My code behaves different between and bundle exec rspec - why and what can I do?

This is regarding the Enumerable Exercise, for_cs_sake(string) problem.

I got the array of the words with C in both cases: [“sticker”, “ack”, “lock”].

After sorting by c_distance(word), in the array becomes [“ack”, “lock”, “sticker”] so the answer is “ack”.

However in bundle exec rspec after sort the array becomes [“lock”, “ack”, “sticker”] and it returns the answer as “lock”.

The code is exactly the same but it gives me 2 different results 2 different environments. Why and what can I do?


I’d have to look at your code and the spec file to see exactly why it’s giving two different results.

I’m a student myself, but --if it matters–most of the feedback I’ve gotten from AA staff so far seems to indicate that passing the RSPEC tests takes priority, so I guess you need to look at the spec file and see why it’s returning the result it is.

I will say that I’m finding it incredibly frustrating that --unless I missed a chapter somewhere-- we’re basically expected to be fully fluent in RSPEC without ever having received any substantial instruction in how it works.

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Here is my code for that part of the exercise. Run it in rspec. Run it it They give different results! :tired_face: Put some “puts” to see the arrays before and after the sort. They sort differently!

def for_cs_sake(string)
words = remove_punctuation(string).split
closest_c_words = “”

closest_c_words = {|word| word.include?(“c”)}
closest_c_words.sort_by! {|word| c_distance(word)}

def c_distance(word)

def remove_punctuation(string)
string.gsub(/[^a-z0-9\s]/i, ‘’)

I believe you. RSPEC apparently interprets some Ruby commands differently than does…good to know, I guess.

I am a bit curious now…if I had the time available, I’d just go back and refactor each individual method, one by one, until I’d isolated the problem.

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Barbara, your code runs exactly the same for me in both environments - it produces the correct result when I run the RSpec suite as well as when I run it in I’m not sure what issue you may have seen here, but rest assured that you have a working solution!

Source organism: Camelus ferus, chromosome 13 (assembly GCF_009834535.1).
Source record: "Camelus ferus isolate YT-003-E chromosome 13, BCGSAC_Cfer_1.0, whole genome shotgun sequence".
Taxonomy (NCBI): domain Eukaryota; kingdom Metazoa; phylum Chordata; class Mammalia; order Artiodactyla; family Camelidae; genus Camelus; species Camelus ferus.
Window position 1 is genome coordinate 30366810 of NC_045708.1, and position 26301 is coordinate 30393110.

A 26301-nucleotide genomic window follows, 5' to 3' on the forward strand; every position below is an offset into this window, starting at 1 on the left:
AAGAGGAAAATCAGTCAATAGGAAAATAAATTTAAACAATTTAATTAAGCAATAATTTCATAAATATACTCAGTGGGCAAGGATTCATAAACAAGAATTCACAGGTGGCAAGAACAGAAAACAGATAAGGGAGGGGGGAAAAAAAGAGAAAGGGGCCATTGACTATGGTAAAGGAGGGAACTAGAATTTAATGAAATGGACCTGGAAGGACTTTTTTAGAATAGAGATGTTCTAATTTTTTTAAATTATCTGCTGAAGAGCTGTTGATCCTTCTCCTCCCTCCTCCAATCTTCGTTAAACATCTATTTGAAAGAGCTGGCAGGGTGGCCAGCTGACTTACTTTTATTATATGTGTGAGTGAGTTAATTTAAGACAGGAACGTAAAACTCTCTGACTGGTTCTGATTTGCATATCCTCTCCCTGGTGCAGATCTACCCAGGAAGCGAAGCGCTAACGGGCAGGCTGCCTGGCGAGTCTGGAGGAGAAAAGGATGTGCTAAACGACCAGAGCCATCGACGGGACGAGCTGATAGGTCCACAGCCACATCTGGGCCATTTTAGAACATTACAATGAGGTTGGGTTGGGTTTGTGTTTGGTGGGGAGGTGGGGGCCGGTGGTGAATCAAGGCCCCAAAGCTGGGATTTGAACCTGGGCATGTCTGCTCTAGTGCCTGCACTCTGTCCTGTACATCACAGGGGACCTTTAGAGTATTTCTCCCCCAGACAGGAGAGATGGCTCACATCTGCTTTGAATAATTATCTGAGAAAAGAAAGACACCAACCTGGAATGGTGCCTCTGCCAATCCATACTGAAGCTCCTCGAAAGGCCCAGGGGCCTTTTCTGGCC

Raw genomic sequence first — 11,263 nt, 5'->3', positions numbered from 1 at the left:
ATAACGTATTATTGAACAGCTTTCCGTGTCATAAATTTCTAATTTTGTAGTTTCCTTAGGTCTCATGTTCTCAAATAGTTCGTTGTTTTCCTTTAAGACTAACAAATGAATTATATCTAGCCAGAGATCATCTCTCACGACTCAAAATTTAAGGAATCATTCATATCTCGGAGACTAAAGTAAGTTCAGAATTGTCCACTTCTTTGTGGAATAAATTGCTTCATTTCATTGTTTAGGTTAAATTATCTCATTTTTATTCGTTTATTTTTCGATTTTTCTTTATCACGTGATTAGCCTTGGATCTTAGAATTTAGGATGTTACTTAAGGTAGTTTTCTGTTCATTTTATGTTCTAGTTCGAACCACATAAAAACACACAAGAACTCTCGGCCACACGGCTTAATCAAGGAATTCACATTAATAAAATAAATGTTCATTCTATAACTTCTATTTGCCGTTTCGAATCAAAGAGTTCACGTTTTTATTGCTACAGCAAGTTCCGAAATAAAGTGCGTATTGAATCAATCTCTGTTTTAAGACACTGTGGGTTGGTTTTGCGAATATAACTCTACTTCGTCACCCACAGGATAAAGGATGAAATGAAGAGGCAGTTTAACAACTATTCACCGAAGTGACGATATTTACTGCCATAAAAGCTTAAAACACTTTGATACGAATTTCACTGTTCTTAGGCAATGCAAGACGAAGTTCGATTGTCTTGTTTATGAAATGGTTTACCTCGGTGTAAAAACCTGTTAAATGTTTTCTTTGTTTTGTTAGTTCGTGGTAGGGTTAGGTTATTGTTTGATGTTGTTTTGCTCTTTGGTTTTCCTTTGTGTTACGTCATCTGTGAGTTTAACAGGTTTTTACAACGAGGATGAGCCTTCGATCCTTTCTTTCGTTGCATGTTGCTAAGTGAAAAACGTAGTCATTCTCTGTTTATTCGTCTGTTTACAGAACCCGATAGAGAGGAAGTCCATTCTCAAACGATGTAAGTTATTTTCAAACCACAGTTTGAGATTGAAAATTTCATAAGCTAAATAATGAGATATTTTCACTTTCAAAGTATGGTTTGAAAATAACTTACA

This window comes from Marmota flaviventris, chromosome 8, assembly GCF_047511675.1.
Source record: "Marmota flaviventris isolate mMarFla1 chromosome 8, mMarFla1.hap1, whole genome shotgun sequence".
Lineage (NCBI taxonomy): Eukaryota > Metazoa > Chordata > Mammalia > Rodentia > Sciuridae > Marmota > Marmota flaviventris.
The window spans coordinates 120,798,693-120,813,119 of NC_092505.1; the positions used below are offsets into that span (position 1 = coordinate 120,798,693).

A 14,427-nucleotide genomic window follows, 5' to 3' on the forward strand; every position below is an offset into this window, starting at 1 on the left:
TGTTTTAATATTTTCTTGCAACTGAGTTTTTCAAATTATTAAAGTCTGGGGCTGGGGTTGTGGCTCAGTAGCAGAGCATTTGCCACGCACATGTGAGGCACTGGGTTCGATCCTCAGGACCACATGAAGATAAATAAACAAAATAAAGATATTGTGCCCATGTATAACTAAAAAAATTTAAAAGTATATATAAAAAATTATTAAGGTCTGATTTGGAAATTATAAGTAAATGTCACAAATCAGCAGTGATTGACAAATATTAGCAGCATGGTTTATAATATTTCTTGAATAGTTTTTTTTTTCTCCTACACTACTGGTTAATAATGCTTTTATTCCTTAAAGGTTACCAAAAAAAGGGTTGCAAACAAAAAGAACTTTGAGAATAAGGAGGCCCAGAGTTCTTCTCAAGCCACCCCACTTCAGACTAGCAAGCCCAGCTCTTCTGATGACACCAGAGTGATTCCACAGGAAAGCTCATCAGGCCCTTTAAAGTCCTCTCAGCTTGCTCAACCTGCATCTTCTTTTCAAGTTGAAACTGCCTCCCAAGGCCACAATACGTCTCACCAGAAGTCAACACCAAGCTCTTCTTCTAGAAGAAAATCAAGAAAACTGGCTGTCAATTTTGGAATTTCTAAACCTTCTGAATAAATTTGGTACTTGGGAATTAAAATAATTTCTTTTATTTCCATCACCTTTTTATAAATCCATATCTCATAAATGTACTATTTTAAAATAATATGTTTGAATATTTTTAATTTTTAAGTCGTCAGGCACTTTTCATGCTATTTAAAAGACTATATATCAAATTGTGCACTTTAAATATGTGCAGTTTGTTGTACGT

That’s crazy! I was having this issue too, but with the given solution. I ran the given solution using rspec and it gave me the same error (returned “lock” instead of “ack”). When I run it on, however, it gives me the right answer.


This is a bit of a shot in the dark, but what version of ruby do you have installed locally and under what OS?

It does look to me as though the sort effect by sort_by is not stable when run in your local environment but is stable when run in (Or, rather, is behaving as does a stable sort on the inputs it is being given.) See for more. But, essentially, a stable sort is one that won’t change the order of items in a sorted array when those items compare as equal. So a stable sort of [5, 5.0] will produce [5, 5.0], but an unstable sort might produce [5.0, 5]. One of the answers in the link that I provided suggests that ruby’s sort is not stable on Widows, was not stable for older ruby versions on linux, but is now stable for recent ruby versions on linux.

This might be your issue.

(Edited to qualify claim that the sort is stable on to the claim that it is behaving as does a stable sort for the particular inputs it is being given.)